Juleus Ghunta Presents ‘Likkle but Tallawah’ Debut Chapbook
Japan-based motivational speaker and youth advocate Juleus Ghunta has stepped into the realm of published poet with the release of his first poetry chapbook, The Way I Learned to Ignore. Several of his poems centre on his experiences of childhood. As a result they are brief, stark and poignant with longing. Occasionally, he delves into political commentary but in the main, The Way I Learned to Ignore is a catalogue of Ghunta’s own challenging past.
Described by fellow poet and novelist A-dZiko Simba Gegele as “likkle but tallawah” the collection contains 21 poems, many of which have been anthologized in local and international literary journals and magazines.
In her praise for the collectiion, Simba Gegele comments that Ghunta “speaks with insight, compassion and a wry humour”, noting that The Way I Learned to Ignore is an “accomplished first collection with powerful lessons for us all”.
Ghunta was born in Jamaica and studied at the University of the West Indies, where he earned a B.A. in Media and History.
At the time he wrote poems as catharsis, but now poetry plays an integral role in his advocacy and motivational presentations.
The persona is these poems is a usually child, but a child who speaks with surprising self-awareness. Ghunta’s own history suggests a similar kind of self-possession. At the age of twelve, he created the concept of D.R.E.A.M.R.I.G.H.T.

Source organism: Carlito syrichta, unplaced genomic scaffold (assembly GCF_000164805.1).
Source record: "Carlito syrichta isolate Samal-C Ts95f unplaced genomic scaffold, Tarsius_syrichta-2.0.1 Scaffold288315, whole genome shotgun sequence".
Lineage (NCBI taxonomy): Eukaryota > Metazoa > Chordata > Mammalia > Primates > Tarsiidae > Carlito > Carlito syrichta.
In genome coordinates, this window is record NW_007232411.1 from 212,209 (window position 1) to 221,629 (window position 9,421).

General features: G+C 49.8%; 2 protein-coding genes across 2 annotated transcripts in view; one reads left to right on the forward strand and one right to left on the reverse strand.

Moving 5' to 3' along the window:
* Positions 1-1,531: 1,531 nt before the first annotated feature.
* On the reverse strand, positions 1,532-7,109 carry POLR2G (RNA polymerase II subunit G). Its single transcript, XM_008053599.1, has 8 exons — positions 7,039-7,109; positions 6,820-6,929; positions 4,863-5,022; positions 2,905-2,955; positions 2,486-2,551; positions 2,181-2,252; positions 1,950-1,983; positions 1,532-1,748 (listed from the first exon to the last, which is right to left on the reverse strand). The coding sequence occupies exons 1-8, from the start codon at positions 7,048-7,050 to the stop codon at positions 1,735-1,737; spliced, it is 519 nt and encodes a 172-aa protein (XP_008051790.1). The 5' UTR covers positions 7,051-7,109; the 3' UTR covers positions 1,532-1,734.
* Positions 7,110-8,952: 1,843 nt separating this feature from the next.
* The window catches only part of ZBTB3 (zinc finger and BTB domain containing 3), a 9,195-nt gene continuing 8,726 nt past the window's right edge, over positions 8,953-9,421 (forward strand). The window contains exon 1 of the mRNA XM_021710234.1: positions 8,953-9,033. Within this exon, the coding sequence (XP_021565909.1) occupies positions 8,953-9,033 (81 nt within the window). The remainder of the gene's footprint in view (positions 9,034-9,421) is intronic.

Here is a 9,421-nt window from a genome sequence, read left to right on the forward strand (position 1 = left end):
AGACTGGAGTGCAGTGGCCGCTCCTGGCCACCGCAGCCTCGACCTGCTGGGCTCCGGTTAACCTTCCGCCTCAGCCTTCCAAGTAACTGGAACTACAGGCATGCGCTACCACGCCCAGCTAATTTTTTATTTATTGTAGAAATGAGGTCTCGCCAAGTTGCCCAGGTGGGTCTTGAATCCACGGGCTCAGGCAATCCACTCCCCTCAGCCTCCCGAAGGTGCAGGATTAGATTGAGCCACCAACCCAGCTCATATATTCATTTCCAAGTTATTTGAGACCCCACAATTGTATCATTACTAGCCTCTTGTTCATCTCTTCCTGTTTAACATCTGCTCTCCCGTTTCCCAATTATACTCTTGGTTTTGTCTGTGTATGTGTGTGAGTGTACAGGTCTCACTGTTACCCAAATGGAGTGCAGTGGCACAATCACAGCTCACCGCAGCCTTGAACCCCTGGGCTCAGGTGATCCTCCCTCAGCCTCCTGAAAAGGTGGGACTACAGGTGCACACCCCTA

(Dream; Right to Dream; Exercise Self-Control;Attitude; Master Your Craft; Read; Individuality/Imagination; Goodwill To Others; Humility; Tenacity). This is the concept behind his motivational and transformational speeches.
Ghunta’s poetry has appeared in Moko (Journal of Caribbean Arts and Letters), Susumba’s Book Bag and The Missing Slate, among others. Ghunta received the 2013 Prime Minister’s National Youth Award for Excellence and he has delivered motivational speeches across the Caribbean and in Africa.
The Way I Learned to Ignore is currently available on Amazon, and is slated to hit Jamaican shelves by the end of September.
Written by Robyn Stephenson who works at Susumba – via SUSUMBA
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